Diana, Princess of Wales: Naomi Watts
Dr. Hasnat Khan: Naveen Andrews
Dodi Fayed: Cas Anvar
Laurence Belcher as Prince William of Wales
Harry Holland as Prince Harry of Wales
Douglas Hodge as Paul Burrell
Geraldine James as Oonagh Toffolo
Charles Edwards as Patrick Jephson
I swore when this movie premiered that I would never watch this film. Does the world really need another movie about Diana, Princess of Wales? Well, never say never. The film popped up on my Netflix front page as a recommended film. Since I had nothing else to watch after the second season of HOUSE OF CARDS, I clicked on the poster and waited as the film downloaded to my NOOK. Sort of like a palate cleanser after the Machiavellian shenanigans that went on in HOUSE OF CARDs.
I wish I could tell you that the film turned out to be better than I imagined, given my low expectations, but that would be a lie. Seriously, it was like a Lifetime TV movie but with higher priced talent, and a bigger budget. There is a reason that it only had like 8% approval rating on Rotten Tomatoes. The film is based on Kate Snell's 2001 book Diana: Her Last Love about her relationship with the Pakistani heart surgeon, Dr. Hasnat Khan (which I haven’t read) and it plays like the worst kind of Harlequin romance novel. The ones written in the early seventies. The film opens with Diana getting into the elevator at the Ritz Hotel just before the car accident that takes her life. It then flashes back to two years earlier with Diana (Naomi Watts) returning home from a royal engagement. She quickly dismisses her staff for the evening, chucks off her shoes and turns on the radio. After wandering aimlessly around Kensington Palace, she makes herself some beans on toast, and settles down to read her diary, practicing her lines for her interview with Martin Bashir.
Diana has a session with Oonagh Toffolo, an Irish acupuncturist, where she complains about her life. When Oonagh’s husband has a heart attack; Diana rushes to the hospital to be with her. Of course, she has a meet cute with Dr. Hasnat Khan (Naveen Andrews), the heart surgeon on the case. Diana is all downcast eyes and blushes; the film implies that it is love at first sight for the Princess. She quickly comes up with all sorts of reasons to see him again. Hasnat is smitten as well but he’s much more realistic about the whole situation. We are next treated to adorable scenes of Diana smuggling Hasnat into Kensington Palace in the trunk (or boot if you’re English) of her car, and sneaking off to meet him wearing a long, dark wig. Since Hasnat digs jazz, so they spend an evening at Ronnie Scott’s jazz club in the West End. The loved up couple don’t share anything of significance in the film, no revelations about their pasts, what they are looking for in a relationship. You know the little things that most couples talk about in the early stages of their relationship.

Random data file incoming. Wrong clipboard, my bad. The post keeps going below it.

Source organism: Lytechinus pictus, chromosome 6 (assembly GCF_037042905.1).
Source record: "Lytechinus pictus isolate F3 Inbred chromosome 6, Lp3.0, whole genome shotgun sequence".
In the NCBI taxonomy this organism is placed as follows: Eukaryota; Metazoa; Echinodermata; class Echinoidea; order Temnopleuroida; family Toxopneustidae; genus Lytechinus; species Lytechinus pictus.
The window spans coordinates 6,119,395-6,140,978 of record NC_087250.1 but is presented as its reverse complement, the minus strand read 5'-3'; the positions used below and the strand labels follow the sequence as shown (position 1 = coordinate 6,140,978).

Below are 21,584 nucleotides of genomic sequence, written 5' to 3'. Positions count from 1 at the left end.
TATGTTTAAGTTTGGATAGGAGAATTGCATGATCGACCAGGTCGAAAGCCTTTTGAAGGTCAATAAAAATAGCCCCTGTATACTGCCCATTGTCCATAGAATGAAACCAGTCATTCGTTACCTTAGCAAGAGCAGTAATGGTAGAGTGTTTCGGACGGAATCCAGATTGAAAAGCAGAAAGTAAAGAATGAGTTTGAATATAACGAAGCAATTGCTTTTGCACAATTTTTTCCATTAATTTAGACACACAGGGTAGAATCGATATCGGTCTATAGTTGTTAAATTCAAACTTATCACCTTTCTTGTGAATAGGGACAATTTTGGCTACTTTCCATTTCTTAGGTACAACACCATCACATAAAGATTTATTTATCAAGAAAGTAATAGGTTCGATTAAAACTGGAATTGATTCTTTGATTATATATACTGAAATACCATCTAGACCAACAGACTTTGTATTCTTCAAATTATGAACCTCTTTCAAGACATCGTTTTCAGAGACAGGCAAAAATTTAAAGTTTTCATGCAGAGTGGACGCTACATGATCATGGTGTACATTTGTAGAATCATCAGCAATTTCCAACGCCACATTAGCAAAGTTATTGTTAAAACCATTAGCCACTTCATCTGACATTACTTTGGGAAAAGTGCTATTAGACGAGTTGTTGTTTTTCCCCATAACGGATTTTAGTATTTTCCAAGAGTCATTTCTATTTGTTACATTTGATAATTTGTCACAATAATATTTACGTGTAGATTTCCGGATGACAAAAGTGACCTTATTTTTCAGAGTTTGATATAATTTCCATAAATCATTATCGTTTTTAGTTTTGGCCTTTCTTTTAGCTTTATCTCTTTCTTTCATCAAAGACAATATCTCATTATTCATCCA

No in this celluloid romance, the biggest problem is that Diana has the baggage of well, you know, being the most famous woman in the world. There are plenty of scenes of Hasnat not being able to deal with her celebrity, watching the Panorama interview at his local pub. When the news leaks about their relationship, Diana calls a journalist she trusts, and refutes the story which ticks of Hasnat. Diana, however, is determined to make the relationship work. She flies to Pakistan solely to meet Hasnat’s family (without Hasnat), his mother gives Diana a crash course in the history of Pakistan, including Mountbatten’s role in it. As if Diana is personally responsible for the partition because she was married to Mountbatten’s great-nephew. Art Malik shows up briefly to sit in a car with Hasnat while giving him advice. Later on, while on a trip to Italy, she meets up with renowned heart surgeon Dr. Christian Barnaard, and hits him up for a job for Hasnat in Boston. Of course, Hasnat is upset that she would go behind his back, without even asking him.